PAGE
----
One floor below street level, in a quiet Jerusalem neighborhood, a small classroom fills with the sounds of 20-somethings wrestling with an ancient Jewish text. Their brows furrow as they discuss, argue, retrace their steps and argue again. Like students in any yeshiva, they embody the old cliché: two Jews, three opinions.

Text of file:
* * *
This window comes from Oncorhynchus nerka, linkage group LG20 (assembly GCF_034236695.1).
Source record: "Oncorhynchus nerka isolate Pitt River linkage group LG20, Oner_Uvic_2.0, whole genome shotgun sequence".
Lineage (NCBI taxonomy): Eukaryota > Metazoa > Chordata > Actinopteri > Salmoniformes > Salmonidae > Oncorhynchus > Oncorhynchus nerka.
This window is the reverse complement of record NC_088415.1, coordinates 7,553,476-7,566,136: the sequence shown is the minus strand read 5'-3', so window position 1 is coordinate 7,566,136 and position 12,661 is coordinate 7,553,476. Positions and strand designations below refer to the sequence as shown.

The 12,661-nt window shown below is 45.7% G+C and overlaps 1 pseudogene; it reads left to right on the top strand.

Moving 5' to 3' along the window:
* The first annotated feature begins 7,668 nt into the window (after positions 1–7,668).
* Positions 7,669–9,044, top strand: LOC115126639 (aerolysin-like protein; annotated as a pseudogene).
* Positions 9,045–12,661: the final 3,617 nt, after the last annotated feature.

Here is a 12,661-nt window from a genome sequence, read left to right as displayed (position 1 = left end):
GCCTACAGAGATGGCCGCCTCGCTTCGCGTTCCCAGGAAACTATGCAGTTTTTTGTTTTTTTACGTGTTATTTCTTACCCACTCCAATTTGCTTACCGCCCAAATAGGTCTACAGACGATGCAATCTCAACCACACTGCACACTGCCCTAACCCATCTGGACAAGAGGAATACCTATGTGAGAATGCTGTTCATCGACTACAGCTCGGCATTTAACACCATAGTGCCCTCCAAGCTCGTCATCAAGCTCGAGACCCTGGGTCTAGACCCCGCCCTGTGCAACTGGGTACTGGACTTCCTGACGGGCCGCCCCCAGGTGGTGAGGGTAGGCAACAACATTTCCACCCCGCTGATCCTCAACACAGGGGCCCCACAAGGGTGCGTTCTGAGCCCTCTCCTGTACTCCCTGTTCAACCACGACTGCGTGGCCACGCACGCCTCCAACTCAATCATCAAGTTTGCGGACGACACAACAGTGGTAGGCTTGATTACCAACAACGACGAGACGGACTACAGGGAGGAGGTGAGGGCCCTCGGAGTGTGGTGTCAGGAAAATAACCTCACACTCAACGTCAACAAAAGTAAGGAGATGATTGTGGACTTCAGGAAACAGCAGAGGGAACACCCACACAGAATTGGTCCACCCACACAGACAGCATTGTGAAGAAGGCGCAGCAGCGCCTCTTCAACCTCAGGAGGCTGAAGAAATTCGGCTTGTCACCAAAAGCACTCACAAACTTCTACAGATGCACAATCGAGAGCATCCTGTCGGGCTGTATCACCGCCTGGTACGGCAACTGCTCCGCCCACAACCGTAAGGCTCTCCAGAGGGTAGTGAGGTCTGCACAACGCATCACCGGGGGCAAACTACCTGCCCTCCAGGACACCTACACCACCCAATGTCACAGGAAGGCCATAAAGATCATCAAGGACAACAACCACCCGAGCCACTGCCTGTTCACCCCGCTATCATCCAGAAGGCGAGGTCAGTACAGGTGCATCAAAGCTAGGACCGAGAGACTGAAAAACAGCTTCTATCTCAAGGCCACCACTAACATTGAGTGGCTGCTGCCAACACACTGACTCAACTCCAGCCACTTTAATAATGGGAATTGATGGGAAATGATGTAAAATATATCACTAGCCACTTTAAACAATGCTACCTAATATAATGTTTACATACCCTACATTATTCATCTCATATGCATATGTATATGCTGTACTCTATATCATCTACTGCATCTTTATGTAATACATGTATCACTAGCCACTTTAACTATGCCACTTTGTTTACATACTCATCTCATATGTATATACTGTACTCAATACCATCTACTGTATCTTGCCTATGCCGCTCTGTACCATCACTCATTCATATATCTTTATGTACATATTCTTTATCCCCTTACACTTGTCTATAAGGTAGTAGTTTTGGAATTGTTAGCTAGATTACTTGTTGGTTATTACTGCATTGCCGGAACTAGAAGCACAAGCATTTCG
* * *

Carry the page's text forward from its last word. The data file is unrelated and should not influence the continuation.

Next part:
One student wears the knitted kippa associated with modern Orthodoxy, another the black velvet common to more right-leaning yeshivot. A large white kippa with Rabbi Nachman of Breslov’s name sits atop the head of another student, and still another wears a black hat.

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